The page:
Apparently rattled by the fact that a startling N995 billion was lost last year to large-scale oil theft in the Niger Delta, Nigeria’s main oil and gas region, a prominent Ogoni king in the Rivers State axis of Southern Nigeria says security chiefs should be held responsible for the huge rip-off.
A report commissioned by the Nigeria Natural Resource Charter (NNRC), a non-governmental organisation which provides policy options to guide governments and societies in their use of natural resources for maximum and sustained returns for citizens says that huge amount ended up in private pockets.
The report indicates that the value of total losses suffered by Nigeria through the various methods by which oil is stolen from the region is higher than the current combined allocations for health and education in the 2018 budget.
The combined allocations for health and education amounts to N894 billion, which translates to a mere 8.4 per cent of the estimated value of losses from oil theft two years ago.
Shocked, the Chairman of the Ogoni Council of Paramount Rulers, High Chief Barisi Kpaama said, ‘’If the DPO and JTF Commander are in support of the boys carrying out the theft, who are you to go against them?”.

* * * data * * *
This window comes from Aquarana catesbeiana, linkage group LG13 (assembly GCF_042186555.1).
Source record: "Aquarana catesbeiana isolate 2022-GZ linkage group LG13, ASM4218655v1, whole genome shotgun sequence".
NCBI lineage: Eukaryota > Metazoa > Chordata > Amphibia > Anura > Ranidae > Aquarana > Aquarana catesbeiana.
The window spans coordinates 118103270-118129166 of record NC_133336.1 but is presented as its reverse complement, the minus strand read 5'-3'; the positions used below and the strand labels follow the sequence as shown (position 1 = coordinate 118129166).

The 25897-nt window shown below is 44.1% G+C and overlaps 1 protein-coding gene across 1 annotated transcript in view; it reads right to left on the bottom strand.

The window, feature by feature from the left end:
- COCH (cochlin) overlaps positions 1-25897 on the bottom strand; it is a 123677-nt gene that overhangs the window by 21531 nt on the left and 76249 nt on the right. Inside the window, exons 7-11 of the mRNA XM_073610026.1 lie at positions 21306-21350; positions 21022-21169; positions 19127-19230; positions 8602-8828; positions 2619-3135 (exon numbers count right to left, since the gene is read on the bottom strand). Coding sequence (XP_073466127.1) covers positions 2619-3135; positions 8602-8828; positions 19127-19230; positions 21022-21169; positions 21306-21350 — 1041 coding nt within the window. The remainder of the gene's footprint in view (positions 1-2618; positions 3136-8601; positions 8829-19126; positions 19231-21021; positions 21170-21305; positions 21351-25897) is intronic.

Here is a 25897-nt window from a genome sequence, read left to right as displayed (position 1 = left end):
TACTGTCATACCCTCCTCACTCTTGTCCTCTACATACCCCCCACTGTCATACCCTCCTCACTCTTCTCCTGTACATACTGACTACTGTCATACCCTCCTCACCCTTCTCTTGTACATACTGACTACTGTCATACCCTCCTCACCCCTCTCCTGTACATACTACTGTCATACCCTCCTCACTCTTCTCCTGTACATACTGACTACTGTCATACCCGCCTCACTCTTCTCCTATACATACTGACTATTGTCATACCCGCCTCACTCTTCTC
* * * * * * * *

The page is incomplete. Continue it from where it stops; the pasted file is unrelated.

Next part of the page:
He was speaking after the Zonal Director, National Oil Spill Detection and Response Agency (NOSDRA) in Port Harcourt, Cyrus Nkangwung, blamed the rise in oil bunkering in the region on the unavailability of petroleum products at the rural communities.
The Ogoni king and NOSDRA were at a roundtable organised by the National Coalition on Gas Flaring and Oil Spills (NAGGOND) to seek sustainable alternatives to oil theft and the so called illegal refining further noted that corruption among security agencies was also energising the menace in the Niger Delta.
‘’The heads of security agencies in the communities involved in the illegal refining have compromised and are abetting the culprits, therefore, they should be disciplined to serve as a deterrent to the locals’’, the Ogoni king said.
But for Nkangwung, ‘’Investigations shows that there is no presence of government or access to the products in the rural communities, they do not even have where to get kerosene or diesel from, whereas the illegally refined products are accessible and cheaper.
‘’Security agencies should not destroy the illegally refined products alongside the environment. It is a good thing that the government is now building tank farms to store the recovered products rather than burning them and further polluting the environment’’.